Cannabinoids, which in the cannabis they function as an immune system helping them to fight different predators, they are biologically active chemists and are mainly responsible for the therapeutic properties of cannabis. To date, more than 100 different cannabinoids have been identified (which when they come from a plant are called phytocannabinoids) present in this plant. However, the most studied and for which there is more evidence of its benefits are delta-9-tetrahydrocannabinol (THC) and cannabidiol (CBD), although the continuous study of the plant is producing data that suggest that other cannabinoids ( and even other components, such as terpenes) may contribute to its therapeutic effects1.

Cannabinoids are biologically active, as they interact with the endocannabinoid system. This system includes receptors to which different cannabinoids can join (similar to what endocanniboids do, which refer to cannabinoids produced by the human body, such as anandamide and 2-arachidonoylglycerol or 2-AG), and it is through activation / inhibition of these receptors that cannabinoids exert their therapeutic benefits.

Delta-9-tetrahydrocannabinol (Δ9-THC, or THC for simplicity): THC is one of the best known and most studied phytocannabinoids. Much of its fame comes from the fact that the psychotropic effects associated with cannabis are derived from its action (it is for this reason the most sought-after cannabinoid for recreational use). However, it is currently receiving much attention from the scientific community since many of the benefits associated with cannabis are the result of the action of THC in the endocannabinoid system. There are several benefits associated with THC, but those for which there is more clinical evidence are: the reduction of nausea and vomiting in adults (especially in cancer patients undergoing chemotherapy), the reduction of pain symptoms in patients who suffer from chronic pain2 (the use of cannabis in the management of pain symptoms has led many patients to start replacing their conventional pain medications - opiates, with cannabinoid based medications, which in many cases are more efficient with fewer side effects of lesser gravity3), reduction of muscle spasms in patients with multiple sclerosis4, improved sleep in patients suffering from sleep disorders (mainly disorders associated with obstructive sleep apnea syndrome, fibromyalgia, chronic pain and multiple sclerosis)2, appetite stimulation in patients undergoing cancer treatments or with HIV2.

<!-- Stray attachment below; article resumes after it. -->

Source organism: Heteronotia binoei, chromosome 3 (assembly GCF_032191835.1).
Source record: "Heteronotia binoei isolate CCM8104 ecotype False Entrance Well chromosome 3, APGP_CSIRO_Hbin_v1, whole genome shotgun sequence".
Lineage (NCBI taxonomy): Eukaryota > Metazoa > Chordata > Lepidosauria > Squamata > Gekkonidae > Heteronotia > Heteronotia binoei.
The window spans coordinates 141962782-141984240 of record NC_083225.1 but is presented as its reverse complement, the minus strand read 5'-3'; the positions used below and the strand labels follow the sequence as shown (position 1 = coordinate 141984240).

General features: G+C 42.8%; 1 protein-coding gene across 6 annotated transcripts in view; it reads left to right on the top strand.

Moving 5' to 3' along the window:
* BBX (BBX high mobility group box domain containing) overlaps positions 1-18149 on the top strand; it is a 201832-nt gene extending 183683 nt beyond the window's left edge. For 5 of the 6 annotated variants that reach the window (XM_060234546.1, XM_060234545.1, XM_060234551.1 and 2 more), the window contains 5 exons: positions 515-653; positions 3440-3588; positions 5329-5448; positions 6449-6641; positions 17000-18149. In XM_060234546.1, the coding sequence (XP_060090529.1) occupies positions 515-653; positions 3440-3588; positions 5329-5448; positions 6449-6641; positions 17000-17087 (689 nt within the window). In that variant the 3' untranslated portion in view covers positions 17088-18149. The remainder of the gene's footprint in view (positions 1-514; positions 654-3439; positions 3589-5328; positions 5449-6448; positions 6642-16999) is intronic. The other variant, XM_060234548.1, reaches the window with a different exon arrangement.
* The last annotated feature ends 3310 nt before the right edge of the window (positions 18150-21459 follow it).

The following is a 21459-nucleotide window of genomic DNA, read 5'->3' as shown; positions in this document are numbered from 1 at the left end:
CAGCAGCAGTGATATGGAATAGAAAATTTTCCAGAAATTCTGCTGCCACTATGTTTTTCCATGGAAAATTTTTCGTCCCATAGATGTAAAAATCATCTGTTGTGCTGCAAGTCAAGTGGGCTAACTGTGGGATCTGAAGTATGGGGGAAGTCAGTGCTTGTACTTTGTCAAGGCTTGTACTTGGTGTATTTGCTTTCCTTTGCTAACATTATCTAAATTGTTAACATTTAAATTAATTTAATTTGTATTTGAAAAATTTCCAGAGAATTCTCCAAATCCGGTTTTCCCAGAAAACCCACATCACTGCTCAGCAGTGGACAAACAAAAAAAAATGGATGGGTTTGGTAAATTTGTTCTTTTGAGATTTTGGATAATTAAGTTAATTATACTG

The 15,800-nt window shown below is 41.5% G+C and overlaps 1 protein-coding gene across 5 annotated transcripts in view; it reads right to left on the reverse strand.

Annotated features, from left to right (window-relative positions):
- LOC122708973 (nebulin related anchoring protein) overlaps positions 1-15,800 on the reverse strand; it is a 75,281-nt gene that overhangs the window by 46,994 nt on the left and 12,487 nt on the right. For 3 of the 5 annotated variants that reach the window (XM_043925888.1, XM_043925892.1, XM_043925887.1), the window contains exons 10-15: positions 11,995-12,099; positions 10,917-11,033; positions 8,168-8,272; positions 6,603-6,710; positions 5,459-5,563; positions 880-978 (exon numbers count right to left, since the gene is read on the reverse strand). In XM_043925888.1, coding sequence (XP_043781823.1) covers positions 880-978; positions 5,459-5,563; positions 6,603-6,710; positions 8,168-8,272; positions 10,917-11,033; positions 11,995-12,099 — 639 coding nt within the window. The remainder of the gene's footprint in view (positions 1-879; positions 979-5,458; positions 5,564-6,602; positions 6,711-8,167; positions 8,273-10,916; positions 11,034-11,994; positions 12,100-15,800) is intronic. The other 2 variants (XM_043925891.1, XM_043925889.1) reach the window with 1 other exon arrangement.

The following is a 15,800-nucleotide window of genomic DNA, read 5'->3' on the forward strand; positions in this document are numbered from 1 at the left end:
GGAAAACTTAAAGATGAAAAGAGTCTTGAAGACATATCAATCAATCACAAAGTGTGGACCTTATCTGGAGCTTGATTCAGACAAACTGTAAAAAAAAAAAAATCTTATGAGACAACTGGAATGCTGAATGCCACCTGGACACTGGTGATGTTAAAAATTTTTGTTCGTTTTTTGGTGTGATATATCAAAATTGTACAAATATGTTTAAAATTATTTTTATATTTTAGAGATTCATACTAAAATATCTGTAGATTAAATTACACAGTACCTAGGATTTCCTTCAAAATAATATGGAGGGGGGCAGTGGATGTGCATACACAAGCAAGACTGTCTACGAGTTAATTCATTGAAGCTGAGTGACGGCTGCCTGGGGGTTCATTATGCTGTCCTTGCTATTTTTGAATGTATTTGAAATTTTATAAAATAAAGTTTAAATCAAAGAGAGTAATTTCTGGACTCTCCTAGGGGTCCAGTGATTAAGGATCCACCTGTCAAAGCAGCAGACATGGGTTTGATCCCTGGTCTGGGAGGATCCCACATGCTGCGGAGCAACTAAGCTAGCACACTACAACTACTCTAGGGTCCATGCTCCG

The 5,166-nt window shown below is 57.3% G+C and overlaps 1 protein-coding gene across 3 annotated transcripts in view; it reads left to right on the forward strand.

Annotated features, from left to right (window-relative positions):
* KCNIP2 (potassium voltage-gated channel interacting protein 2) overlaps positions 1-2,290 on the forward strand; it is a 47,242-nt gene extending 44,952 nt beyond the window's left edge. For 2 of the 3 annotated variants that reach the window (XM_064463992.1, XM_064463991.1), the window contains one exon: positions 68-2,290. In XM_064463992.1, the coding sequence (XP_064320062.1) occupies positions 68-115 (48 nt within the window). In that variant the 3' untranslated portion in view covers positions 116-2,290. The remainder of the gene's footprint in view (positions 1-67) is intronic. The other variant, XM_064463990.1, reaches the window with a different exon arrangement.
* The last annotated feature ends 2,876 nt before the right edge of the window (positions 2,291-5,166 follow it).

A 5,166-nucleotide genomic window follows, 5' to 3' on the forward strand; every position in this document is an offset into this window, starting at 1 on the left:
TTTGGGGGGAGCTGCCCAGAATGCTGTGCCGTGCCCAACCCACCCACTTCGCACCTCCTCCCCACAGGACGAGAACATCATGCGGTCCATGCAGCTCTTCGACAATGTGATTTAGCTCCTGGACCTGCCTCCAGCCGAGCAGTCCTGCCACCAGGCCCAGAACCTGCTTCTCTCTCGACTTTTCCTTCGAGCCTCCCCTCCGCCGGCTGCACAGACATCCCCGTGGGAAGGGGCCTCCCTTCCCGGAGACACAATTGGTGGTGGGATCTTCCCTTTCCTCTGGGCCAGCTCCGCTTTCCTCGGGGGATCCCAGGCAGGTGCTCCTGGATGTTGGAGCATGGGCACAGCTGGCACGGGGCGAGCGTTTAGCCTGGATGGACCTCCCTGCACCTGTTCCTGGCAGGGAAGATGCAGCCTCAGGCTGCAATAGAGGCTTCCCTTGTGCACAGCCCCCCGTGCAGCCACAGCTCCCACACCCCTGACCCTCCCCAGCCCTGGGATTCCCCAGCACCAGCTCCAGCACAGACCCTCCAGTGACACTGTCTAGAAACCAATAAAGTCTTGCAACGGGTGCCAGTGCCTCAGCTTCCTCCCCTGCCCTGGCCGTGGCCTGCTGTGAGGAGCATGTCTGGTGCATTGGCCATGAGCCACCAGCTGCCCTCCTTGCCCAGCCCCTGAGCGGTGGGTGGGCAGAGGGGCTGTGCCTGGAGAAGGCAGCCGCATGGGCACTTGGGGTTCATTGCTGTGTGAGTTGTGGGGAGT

Cannabidiol (CBD): CBD, currently, will be the cannabinoid that has received the most attention by the scientific community. Not only does it not induce any psychotropic effect (unlike THC), it also appears to reduce some of the unwanted effects associated with consuming higher doses of THC.5 In addition, it was the World Health Organization (WHO) that stated that “in humans, CBD does not demonstrate any indicative effects of abuse or any potential for addiction (…) To date, there is no evidence of public health problems associated with use of pure CBD ”, meaning that CBD is well tolerated and has a good safety profile when consumed.6 As for its therapeutic benefits, CBD will be the cannabinoid that has been shown to have broader therapeutic applications. CBD has already been shown to have neuroprotective properties7, which result from the anti-inflammatory properties8 and antioxidants9, antidepressant properties10, antipsychotic11analgesics12, anti-tumor13anxiolytics14, anticonvulsant effects15, among others already assigned. However, looking at the scientific evidence, we find that where the CBD has truly proven its effectiveness was in the treatment of some of the most cruel syndromes of childhood epilepsy (such as the Dravet and Lennox-Gastaut syndromes), where it reduced on a large scale the number of seizures that children with these pathologies suffered daily, allowing a substantial improvement in their quality of life.16 The other properties already identified, although they have been scientifically proven, need further studies in more patients for the effectiveness of CBD to be properly established. Even so, this cannabinoid has immense therapeutic potential, which means that it is being used in the most varied areas. In addition to being part of medicines, we found CBD in dermocosmetic products. Here, its use as therapy has had very promising results, due to its anti-inflammatory, antioxidant properties17 and its ability to soften the skin18. We see CBD also being used in food supplements and even in veterinary products, with several reports of success.